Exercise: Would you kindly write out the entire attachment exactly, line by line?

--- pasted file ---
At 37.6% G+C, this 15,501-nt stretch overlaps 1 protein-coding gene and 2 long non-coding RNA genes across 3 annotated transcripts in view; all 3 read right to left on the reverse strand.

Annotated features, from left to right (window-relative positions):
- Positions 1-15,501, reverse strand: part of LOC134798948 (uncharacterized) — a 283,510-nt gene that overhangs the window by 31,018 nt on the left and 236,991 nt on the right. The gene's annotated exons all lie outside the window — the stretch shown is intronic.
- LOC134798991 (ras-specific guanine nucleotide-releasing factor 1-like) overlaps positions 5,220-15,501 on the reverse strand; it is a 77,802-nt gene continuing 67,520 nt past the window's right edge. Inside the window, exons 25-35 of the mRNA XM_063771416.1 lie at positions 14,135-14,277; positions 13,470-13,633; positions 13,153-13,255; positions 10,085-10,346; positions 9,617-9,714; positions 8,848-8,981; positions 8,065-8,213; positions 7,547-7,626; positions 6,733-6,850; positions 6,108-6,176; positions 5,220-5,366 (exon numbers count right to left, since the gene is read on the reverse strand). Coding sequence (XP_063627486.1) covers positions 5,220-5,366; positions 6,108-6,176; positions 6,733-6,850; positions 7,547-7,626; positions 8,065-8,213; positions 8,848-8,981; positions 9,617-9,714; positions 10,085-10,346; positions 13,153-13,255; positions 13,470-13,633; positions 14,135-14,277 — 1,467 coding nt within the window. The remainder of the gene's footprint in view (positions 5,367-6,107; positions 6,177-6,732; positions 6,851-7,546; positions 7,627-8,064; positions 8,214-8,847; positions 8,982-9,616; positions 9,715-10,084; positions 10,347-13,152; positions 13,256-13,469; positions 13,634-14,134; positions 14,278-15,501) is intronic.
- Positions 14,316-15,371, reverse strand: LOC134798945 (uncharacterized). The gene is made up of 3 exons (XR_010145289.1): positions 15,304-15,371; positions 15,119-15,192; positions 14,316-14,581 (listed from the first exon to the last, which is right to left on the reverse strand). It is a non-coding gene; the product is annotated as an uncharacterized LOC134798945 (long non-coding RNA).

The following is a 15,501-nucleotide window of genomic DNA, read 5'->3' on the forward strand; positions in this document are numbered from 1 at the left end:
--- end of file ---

At 37.6% G+C, this 15,501-nt stretch overlaps 1 protein-coding gene and 2 long non-coding RNA genes across 3 annotated transcripts in view; all 3 read right to left on the reverse strand.

Annotated features, from left to right (window-relative positions):
- Positions 1-15,501, reverse strand: part of LOC134798948 (uncharacterized) — a 283,510-nt gene that overhangs the window by 31,018 nt on the left and 236,991 nt on the right. The gene's annotated exons all lie outside the window — the stretch shown is intronic.
- LOC134798991 (ras-specific guanine nucleotide-releasing factor 1-like) overlaps positions 5,220-15,501 on the reverse strand; it is a 77,802-nt gene continuing 67,520 nt past the window's right edge. Inside the window, exons 25-35 of the mRNA XM_063771416.1 lie at positions 14,135-14,277; positions 13,470-13,633; positions 13,153-13,255; positions 10,085-10,346; positions 9,617-9,714; positions 8,848-8,981; positions 8,065-8,213; positions 7,547-7,626; positions 6,733-6,850; positions 6,108-6,176; positions 5,220-5,366 (exon numbers count right to left, since the gene is read on the reverse strand). Coding sequence (XP_063627486.1) covers positions 5,220-5,366; positions 6,108-6,176; positions 6,733-6,850; positions 7,547-7,626; positions 8,065-8,213; positions 8,848-8,981; positions 9,617-9,714; positions 10,085-10,346; positions 13,153-13,255; positions 13,470-13,633; positions 14,135-14,277 — 1,467 coding nt within the window. The remainder of the gene's footprint in view (positions 5,367-6,107; positions 6,177-6,732; positions 6,851-7,546; positions 7,627-8,064; positions 8,214-8,847; positions 8,982-9,616; positions 9,715-10,084; positions 10,347-13,152; positions 13,256-13,469; positions 13,634-14,134; positions 14,278-15,501) is intronic.
- Positions 14,316-15,371, reverse strand: LOC134798945 (uncharacterized). The gene is made up of 3 exons (XR_010145289.1): positions 15,304-15,371; positions 15,119-15,192; positions 14,316-14,581 (listed from the first exon to the last, which is right to left on the reverse strand). It is a non-coding gene; the product is annotated as an uncharacterized LOC134798945 (long non-coding RNA).

The following is a 15,501-nucleotide window of genomic DNA, read 5'->3' on the forward strand; positions in this document are numbered from 1 at the left end: